This series began with an overview of the theory of evolution by means of natural selection. Then we moved on to discuss the evolutionary roots of human psychology. Most people might expect that such an endeavour would provide insights when dealing with individuals but why introduce culture? The short answer is that in relation to Homo sapiens there is no real difference. Here’s why….

Group size


As we know, Homo sapiens and our immediate predecessors in the Environment of Evolutionary Adaptation (EEA) existed in small groups, probably of up to a maximum of around 150 individuals. In reality, of course group size would vary greatly but the 150 maximum seems reasonable in the light of research among modern humans.

This ‘village’ or ‘small tribe’ model meant that complicated intrigues and political brinkmanship, although they may have existed, seem likely to have been very different from those of today. In a society where everyone knows everyone else and where altruism and co-operation is rewarded the stereotypical ‘two-faced’ politician could not thrive. So our species evolved to make judgements based upon what we see.


In an earlier post we introduced the concept of evolved heuristics. These are the mental ‘shortcuts’ that allow us to act without spending a lot of time thinking. These heuristics presumably served us well in the EEA when life, although undoubtedly hard was also simpler and so easier to understand.

One such heuristic is the idea that ‘what you see is what you get’.

Seeing is believing‘ in other words.

As we shall see this evolved heuristic, although undoubtedly useful and adaptive in the EEA often just gets in the way today. It’s just too convincing.


As Homo sapiens evolved we acquired a big brain and increasingly sophisticated language, and with them the ability to handle more and more abstract thoughts. Language helps us not only to see with our own eyes but also to hear about events and to discuss their meaning. We can interpret what we see.

Pattern recognition

Before we can begin to relate these psychological adaptations to modern human culture we need to revisit the idea of ‘pattern recognition‘. As culture is based upon consistent values and behaviours these too have evolved in relation to predictable, observable patterns and the interpretations we create to explain them. For example, the predictable midday heat in certain equatorial countries gave rise to the ‘siesta’ culture whereas life in North European boglands gave rise to a culture of water spirits and marsh Gods.

Cognition and memes

These factors combine to create explanations that are communicated throughout the society as memes. These shared memes prompt group norms, customs, values and beliefs. In other words, as the memes accumulate they create cultures.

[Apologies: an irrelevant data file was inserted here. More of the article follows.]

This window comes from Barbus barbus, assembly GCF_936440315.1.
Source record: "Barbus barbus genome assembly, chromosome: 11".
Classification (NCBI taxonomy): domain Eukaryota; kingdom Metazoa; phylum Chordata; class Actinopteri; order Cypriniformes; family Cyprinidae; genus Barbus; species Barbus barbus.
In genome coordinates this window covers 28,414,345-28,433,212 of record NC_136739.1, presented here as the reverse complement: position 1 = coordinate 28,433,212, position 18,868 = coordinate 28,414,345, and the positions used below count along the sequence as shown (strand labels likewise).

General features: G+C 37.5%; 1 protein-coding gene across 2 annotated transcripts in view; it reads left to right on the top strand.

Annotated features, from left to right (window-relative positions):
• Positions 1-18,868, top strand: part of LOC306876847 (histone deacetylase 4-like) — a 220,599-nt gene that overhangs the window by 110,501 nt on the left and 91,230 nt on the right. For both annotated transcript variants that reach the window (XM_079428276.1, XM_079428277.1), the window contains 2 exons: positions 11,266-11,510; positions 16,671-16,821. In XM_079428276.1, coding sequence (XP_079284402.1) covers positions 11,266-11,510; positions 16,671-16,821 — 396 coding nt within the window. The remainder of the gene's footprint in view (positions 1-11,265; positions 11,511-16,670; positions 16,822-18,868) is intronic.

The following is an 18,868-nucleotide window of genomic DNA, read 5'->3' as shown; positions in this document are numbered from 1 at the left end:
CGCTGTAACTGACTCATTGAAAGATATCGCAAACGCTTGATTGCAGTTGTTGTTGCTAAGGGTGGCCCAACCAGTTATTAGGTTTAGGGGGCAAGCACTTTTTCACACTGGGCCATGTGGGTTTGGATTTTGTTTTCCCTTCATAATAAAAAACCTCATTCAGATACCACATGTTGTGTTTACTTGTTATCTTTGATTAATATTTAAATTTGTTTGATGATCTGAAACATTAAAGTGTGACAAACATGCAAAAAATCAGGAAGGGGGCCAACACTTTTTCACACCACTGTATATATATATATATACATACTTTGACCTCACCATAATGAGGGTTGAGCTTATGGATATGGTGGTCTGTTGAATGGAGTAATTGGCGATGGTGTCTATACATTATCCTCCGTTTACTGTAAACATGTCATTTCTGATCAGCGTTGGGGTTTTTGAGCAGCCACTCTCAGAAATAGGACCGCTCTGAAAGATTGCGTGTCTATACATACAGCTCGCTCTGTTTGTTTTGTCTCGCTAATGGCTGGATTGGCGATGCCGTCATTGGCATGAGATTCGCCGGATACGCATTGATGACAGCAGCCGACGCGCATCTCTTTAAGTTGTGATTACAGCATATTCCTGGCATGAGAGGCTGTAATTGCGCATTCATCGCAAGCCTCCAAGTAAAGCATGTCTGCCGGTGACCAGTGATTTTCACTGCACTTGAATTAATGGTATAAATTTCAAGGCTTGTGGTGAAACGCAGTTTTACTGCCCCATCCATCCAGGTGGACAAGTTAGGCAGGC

Over time these memes develop more sophisticated explanations in step with increasing knowledge and understanding throughout the society. That’s the cognition part. It’s interesting that these new explanations often lose the original meaning and yet continue to be used as justification. Such evolved memes, beliefs and norms are known as ‘traditions‘.

However the really interesting thing is that even when these culture-building memes are shown over time to be false they retain their authority. That’s the power of evolved psychology.

Let’s look at a couple of hypothetical examples. I should stress that (in the absence of a time machine) there is no way to know how accurate these speculations might be but they will serve as examples of the process, if not the specific facts in question.

Moon memes – and a cultural overlay

Basic drive -


Early humans needed to make sense of the world and yet they had almost no understanding of the science and knowledge we take for granted today. They had no awareness of germs for example and yet they saw people become ill and die when exposed to disease. They also had no clue about astronomy but they saw the different phases of the moon and realised that whatever was going on was beyond their control.


They developed the mental shortcuts that diseased people should be avoided and that the moon is stronger than humans. They also had the pre-existing heuristic that ‘seeing is believing’.

Pattern recognition

Imagine life without artificial lighting. How dark would the nights be? How many wild animals might lurk unseen just beyond the campfire’s glow?

Then consider a moonlit night. How many more of these would be predators might you see. Remember that seeing is believing. If you see more predators on moonlit nights there must be more predators. You’ve found a pattern.


A new meme develops. The powerful moon influences earthly events when it’s biggest (remember it’s not actually bigger, just differently lit but it looks bigger and seeing is believing.

Developing explanation Missing the original point

As society develops science and begins to understand gravitational forces a new explanation develops to make sense of the moon’s apparent power. It’s the idea that a bigger moon exerts a stronger gravitational pull affecting humans and causing lunacy. This, of course, has nothing to do with the original issue of wildlife but that’s OK. Ideas evolve.

Explanation disproved

The ‘increased gravity’ explanation is still popular today even though we all know that the moon is no larger when it’s ‘full’ so can’t exert any gravitational increase. Yet the cultural meme continues (incidentally all astrological memes are equally easy to dismiss) because its original appeal, the need to make sense of the world remains.